Trial in the case against those accused of culpability (eight senior executives of Union Carbide India Ltd, including its chairman Keshub Mahindra) began 23 years ago in a Bhopal court. The accused were charged by the CBI under Section 304(II) of the Indian Penal Code which provides for a maximum of 10-year imprisonment.

The accused petitioned the Supreme Court. Interestingly, a bench headed by Justice A H Ahmadi, who later went on to become the Chief Justice of India, in 1996 converted the CBI charge under Section 304(II) of the IPC to Section 304A with a maximum of two years’ imprisonment.

Ahmadi now defends that decision by insisting that “There is no concept of vicarious liability. If my driver is driving and meets with a fatal accident, I don't become liable to be prosecuted under Section 304(II).” In other words, for Ahmadi the death of 15,000 people is no different from his driver hitting another car or a pedestrian.

On Monday, June 7, the Bhopal District Court gave its verdict: Two years imprisonment and a fine of Rs 1 lakh for each of the accused and a fine of Rs 5 lakh for Union Carbide. Bail was granted to those held guilty.

This was no travesty of justice, it was perversion of justice.

The outrage following the verdict is justified, but nothing more by way of ‘punishment’ was expected. We should ask ourselves some searching questions:

. Union Carbide’s culpability apart, isn’t our Government, our system, to blame too?
. How is it that slums were allowed to proliferate in the immediate neighbourhood of a toxic industrial plant?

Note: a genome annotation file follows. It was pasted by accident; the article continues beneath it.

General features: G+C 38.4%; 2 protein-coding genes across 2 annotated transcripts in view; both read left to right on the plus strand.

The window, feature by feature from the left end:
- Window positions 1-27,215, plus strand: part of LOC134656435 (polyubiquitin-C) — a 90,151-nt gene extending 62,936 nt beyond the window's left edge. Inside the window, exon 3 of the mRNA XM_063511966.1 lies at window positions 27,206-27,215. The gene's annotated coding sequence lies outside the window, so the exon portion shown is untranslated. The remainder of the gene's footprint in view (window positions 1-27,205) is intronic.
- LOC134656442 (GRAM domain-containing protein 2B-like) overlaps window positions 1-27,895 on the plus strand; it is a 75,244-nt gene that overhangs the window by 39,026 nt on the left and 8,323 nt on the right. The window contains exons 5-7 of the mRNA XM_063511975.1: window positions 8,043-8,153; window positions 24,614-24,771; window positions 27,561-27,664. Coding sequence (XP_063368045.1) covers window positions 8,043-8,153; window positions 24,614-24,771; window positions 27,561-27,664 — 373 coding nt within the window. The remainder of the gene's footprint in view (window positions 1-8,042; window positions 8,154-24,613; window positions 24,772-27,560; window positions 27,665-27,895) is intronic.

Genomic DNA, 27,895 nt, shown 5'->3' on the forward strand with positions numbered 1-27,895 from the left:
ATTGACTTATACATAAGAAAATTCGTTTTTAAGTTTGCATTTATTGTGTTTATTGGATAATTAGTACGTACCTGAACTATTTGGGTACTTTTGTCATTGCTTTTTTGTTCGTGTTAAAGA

. Why were regular inspections not carried out at the plant? Who were the babus certifying the plant’s safety standards?
. Why did the State Government fail to even do a proper tally of the number of people killed? Why were numbers fixed to minimise casualties?
. How come we still do not have a law to deal with industrial disasters 26 years after the world’s worst industrial disaster occurred in our country?
. And, shouldn't we as a nation be ashamed, shouldn't we the people of India hang our heads in shame that our criminal justice system is so decrepit and callous that it took 23 years to deliver a bogus judgement in a case involving mass murder by another name?

Congress Government
2-3 December 1984
Poisonous gas leaks from Union Carbide India Ltd (UCIL) pesticide plant in Bhopal at night, killing ‘around 4,000 people’ within days and thousands more since then.
4 December 1984
Police file a case against UCIL and arrest nine.
Chairman and CEO of US-based Union Carbide Corp (UCC) Warren Anderson is released on bail and leaves India
6 December 1984
Case is transferred to the Central Bureau of Investigation (CBI)